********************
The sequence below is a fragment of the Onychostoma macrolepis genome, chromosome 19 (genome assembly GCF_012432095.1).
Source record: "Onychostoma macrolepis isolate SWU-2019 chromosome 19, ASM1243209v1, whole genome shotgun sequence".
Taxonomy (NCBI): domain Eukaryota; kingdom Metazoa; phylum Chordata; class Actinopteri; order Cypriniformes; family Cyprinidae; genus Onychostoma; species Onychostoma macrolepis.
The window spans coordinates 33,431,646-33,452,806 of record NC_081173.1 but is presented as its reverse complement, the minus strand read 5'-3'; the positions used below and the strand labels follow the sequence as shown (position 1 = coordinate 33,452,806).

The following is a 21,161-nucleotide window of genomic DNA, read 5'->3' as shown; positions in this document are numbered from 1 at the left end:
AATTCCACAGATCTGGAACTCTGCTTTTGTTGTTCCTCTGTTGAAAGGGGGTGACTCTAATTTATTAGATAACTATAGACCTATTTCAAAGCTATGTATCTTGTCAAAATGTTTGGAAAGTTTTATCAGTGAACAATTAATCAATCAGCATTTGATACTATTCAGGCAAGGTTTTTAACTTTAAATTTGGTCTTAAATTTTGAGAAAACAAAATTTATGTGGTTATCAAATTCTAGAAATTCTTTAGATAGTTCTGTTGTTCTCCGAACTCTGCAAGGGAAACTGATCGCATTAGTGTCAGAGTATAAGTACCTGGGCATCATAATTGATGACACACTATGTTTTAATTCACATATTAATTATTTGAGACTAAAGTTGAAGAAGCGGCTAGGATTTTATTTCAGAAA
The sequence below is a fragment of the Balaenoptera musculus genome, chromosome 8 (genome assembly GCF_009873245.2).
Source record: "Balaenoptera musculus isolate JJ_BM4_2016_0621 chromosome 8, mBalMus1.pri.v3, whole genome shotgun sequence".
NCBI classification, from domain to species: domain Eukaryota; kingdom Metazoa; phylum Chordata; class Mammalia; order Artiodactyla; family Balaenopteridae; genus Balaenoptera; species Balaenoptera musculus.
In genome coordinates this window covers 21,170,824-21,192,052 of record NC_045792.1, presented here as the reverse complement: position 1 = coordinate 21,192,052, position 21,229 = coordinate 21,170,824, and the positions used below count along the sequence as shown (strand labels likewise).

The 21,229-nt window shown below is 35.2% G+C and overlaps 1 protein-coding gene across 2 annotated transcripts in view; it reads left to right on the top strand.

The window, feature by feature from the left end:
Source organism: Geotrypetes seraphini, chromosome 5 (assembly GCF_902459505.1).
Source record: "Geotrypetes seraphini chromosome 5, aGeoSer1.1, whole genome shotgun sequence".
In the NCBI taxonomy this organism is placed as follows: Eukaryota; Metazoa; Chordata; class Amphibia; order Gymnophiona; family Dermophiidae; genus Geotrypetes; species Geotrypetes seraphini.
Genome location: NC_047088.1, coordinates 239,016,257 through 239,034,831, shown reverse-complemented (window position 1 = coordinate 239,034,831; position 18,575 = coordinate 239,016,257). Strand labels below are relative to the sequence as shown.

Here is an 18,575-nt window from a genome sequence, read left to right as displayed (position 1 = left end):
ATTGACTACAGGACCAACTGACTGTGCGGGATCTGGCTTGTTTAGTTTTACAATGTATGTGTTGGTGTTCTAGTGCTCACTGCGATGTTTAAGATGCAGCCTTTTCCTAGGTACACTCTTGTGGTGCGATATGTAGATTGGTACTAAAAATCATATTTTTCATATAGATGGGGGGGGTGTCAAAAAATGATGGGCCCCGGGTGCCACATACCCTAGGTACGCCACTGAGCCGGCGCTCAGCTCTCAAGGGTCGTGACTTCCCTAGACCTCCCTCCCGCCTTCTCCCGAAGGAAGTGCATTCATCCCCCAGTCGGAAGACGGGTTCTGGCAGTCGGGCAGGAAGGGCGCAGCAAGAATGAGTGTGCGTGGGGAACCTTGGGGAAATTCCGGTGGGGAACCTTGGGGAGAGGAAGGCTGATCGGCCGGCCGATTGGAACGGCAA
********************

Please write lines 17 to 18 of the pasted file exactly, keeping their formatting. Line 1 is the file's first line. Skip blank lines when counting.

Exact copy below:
Here is an 18,575-nt window from a genome sequence, read left to right as displayed (position 1 = left end):
ATTGACTACAGGACCAACTGACTGTGCGGGATCTGGCTTGTTTAGTTTTACAATGTATGTGTTGGTGTTCTAGTGCTCACTGCGATGTTTAAGATGCAGCCTTTTCCTAGGTACACTCTTGTGGTGCGATATGTAGATTGGTACTAAAAATCATATTTTTCATATAGATGGGGGGGGTGTCAAAAAATGATGGGCCCCGGGTGCCACATACCCTAGGTACGCCACTGAGCCGGCGCTCAGCTCTCAAGGGTCGTGACTTCCCTAGACCTCCCTCCCGCCTTCTCCCGAAGGAAGTGCATTCATCCCCCAGTCGGAAGACGGGTTCTGGCAGTCGGGCAGGAAGGGCGCAGCAAGAATGAGTGTGCGTGGGGAACCTTGGGGAAATTCCGGTGGGGAACCTTGGGGAGAGGAAGGCTGATCGGCCGGCCGATTGGAACGGCAA